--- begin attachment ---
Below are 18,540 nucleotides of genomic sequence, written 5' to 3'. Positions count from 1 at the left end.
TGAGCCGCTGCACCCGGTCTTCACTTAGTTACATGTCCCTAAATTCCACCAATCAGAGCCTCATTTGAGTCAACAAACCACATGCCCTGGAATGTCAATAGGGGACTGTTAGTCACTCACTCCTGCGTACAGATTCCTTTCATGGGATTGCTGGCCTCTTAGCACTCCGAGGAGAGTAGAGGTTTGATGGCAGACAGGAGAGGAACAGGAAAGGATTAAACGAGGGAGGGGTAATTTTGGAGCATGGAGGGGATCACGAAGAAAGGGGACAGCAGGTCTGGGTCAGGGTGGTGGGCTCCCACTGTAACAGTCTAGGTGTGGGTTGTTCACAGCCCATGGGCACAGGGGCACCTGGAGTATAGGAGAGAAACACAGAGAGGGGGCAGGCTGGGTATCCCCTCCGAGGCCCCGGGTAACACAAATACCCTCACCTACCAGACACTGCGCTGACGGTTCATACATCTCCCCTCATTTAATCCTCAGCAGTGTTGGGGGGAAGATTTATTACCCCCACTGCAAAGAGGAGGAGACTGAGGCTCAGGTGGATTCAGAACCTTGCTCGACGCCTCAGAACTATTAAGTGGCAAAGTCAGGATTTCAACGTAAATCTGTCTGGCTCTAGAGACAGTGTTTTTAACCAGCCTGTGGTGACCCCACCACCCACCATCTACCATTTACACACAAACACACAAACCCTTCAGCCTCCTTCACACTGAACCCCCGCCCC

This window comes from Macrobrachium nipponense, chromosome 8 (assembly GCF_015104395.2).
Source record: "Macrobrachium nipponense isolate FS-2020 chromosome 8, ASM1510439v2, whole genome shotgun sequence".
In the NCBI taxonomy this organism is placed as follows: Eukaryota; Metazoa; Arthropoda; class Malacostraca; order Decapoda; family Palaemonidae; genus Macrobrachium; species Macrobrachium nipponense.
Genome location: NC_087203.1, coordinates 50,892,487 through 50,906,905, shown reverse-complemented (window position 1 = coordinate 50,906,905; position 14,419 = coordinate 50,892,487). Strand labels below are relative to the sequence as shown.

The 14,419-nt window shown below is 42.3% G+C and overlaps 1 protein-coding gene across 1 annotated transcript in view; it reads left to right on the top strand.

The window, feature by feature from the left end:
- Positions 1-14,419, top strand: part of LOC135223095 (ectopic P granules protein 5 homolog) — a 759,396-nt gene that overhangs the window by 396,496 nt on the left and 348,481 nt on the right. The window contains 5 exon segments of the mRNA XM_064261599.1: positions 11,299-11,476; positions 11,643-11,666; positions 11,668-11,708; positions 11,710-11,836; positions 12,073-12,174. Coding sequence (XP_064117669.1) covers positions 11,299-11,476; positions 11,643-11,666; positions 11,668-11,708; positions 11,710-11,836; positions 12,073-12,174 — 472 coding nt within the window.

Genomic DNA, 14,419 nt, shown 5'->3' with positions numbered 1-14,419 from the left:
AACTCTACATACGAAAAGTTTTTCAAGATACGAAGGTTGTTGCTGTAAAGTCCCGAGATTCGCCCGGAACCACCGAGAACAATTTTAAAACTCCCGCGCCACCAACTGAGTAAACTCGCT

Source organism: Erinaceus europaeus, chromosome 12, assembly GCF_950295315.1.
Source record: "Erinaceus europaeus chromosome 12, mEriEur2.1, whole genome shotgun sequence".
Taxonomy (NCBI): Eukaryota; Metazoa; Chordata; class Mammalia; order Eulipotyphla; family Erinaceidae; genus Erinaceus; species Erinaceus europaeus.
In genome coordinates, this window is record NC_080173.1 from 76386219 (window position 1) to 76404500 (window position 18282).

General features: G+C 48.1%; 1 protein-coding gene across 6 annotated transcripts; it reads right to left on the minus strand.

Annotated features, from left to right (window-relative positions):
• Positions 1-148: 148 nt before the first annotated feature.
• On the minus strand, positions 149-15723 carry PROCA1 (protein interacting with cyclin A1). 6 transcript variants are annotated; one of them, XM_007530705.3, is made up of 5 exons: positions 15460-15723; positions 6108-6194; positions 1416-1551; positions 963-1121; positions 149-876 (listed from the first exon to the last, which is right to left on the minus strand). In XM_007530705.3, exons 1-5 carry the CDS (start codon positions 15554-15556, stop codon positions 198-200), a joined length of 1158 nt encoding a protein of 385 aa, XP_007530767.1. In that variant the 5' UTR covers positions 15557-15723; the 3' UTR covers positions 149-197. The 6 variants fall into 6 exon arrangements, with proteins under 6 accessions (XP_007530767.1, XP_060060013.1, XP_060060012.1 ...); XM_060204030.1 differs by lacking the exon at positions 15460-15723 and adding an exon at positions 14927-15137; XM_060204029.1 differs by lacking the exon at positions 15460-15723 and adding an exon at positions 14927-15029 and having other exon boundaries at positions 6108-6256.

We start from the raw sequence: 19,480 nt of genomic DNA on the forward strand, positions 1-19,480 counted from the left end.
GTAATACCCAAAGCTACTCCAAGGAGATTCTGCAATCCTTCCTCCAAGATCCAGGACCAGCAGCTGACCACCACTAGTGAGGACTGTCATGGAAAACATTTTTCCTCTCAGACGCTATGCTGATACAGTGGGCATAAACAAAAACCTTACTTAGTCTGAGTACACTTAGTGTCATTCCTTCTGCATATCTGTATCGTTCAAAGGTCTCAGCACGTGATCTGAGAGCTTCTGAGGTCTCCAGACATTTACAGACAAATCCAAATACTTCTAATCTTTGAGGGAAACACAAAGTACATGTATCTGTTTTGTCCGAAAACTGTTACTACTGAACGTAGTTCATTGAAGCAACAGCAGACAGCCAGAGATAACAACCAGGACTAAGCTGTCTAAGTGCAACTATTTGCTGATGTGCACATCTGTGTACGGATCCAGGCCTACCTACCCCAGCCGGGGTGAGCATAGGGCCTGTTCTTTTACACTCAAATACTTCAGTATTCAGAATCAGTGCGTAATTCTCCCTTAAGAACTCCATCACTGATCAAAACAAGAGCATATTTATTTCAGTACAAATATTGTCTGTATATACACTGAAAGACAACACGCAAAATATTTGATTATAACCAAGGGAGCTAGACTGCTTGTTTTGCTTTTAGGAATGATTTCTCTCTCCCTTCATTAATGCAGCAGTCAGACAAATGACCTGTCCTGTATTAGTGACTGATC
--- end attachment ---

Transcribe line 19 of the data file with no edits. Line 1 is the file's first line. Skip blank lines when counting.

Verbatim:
• On the minus strand, positions 149-15723 carry PROCA1 (protein interacting with cyclin A1). 6 transcript variants are annotated; one of them, XM_007530705.3, is made up of 5 exons: positions 15460-15723; positions 6108-6194; positions 1416-1551; positions 963-1121; positions 149-876 (listed from the first exon to the last, which is right to left on the minus strand). In XM_007530705.3, exons 1-5 carry the CDS (start codon positions 15554-15556, stop codon positions 198-200), a joined length of 1158 nt encoding a protein of 385 aa, XP_007530767.1. In that variant the 5' UTR covers positions 15557-15723; the 3' UTR covers positions 149-197. The 6 variants fall into 6 exon arrangements, with proteins under 6 accessions (XP_007530767.1, XP_060060013.1, XP_060060012.1 ...); XM_060204030.1 differs by lacking the exon at positions 15460-15723 and adding an exon at positions 14927-15137; XM_060204029.1 differs by lacking the exon at positions 15460-15723 and adding an exon at positions 14927-15029 and having other exon boundaries at positions 6108-6256.